Press Release – AFTINET
Fair Trade Group Slams Possible Shameful Trade-Offs And Calls for Release of TPP TextFair Trade Group Slams Possible Shameful Trade-Offs And Calls for Release of TPP Text
“The Ministerial statement claiming “significant progress” on TPP negotiations with no details and further meeting plans shows that the Australian government may be making shameful concessions in exchange for dubious market access deals. Recently leaked draft text shows the US still wants longer and stronger patents on medicines, more internet controls, and special rights for foreign investors to sue governments over changes to domestic laws,” Dr Patricia Ranald, Coordinator of the Australian Fair Trade and Investment Network (AFTINET) said today.
“It is significant that, although Australia hosted the negotiations, the meeting was chaired by the US trade representative, exerting maximum pressure for concessions to the US agenda,” added Dr Ranald.
“There is growing resistance to this agenda, and to the secrecy of the negotiations, from Australian civil society, as shown not only by our network of 60 community groups, but by recent statements from organisations like MSF, (Doctors without Borders) and the Australian Medical Association. US proposals will result in extension of the current twenty-year patents on medicines, meaning even more delays in the availability of cheaper generic medicines. This will lead to increased costs to government subsidies through the PBS in Australia, and pressure for higher prices at the chemist. Trade Minister Robb has been desperately trying to discredit critics of the TPP, but these voices are too strong,” said Dr Ranald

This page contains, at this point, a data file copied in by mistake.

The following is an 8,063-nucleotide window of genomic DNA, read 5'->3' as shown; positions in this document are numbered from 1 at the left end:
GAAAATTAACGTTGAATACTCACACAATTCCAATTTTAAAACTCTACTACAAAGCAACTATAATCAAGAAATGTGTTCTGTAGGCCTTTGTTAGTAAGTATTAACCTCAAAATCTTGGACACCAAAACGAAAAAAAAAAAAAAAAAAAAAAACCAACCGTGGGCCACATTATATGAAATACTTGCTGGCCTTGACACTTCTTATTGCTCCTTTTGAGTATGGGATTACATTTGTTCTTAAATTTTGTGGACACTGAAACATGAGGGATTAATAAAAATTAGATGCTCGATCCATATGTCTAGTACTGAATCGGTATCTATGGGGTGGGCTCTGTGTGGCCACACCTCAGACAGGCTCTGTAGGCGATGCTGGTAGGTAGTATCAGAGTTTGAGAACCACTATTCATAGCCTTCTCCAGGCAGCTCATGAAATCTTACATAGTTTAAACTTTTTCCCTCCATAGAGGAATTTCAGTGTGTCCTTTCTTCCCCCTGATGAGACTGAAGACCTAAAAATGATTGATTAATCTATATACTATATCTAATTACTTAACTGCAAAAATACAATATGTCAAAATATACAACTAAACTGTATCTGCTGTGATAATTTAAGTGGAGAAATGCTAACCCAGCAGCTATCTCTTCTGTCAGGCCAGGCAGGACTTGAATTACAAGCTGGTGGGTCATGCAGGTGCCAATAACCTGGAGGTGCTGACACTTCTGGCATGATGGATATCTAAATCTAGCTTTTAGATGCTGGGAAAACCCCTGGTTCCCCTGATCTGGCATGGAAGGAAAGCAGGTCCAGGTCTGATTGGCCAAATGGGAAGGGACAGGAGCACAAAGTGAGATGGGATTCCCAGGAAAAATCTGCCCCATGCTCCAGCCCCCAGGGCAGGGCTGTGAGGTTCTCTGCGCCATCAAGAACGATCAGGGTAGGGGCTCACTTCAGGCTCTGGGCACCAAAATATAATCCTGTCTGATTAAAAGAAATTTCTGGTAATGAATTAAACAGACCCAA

“The inclusion of Investor-State Disputes (ISDS) in the TPP would mean that US companies will be able to sue Australian governments if they allege that changes to domestic laws will “harm” their investment. John Howard did not agree to this in the Australia-US free trade agreement, which is why the Philip Morris tobacco company had to find an obscure Hong Kong investment agreement with ISDS to sue our government over our plain packaging legislation. ISDS in the TPP would give US companies open slather to sue Australian governments, just as the US Lone Pine mining company has sued the Quebec government over environmental regulation of gas mining, and the Eli Lilly pharmaceutical company has sued Canada over a court refusal to grant a medicine patent,” said Dr Ranald.
‘This agenda is also being resisted by US civil society and the U.S. Congress, which has refused to give up its right to amend the TPP text if it is ever agreed. This means the US government cannot guarantee that any agreement will be passed by the U.S. Congress,” said Dr Ranald.
“It is shameful that Australian policy on medicines, on copyright and the right of governments to regulate in the public interest without being sued by foreign investors could be secretly traded away behind closed doors. This is clearly not in Australia’s national interest. The draft text should be released now and the full TPP text should be released before it is signed so that Australians can judge for themselves.” concluded Dr Ranald.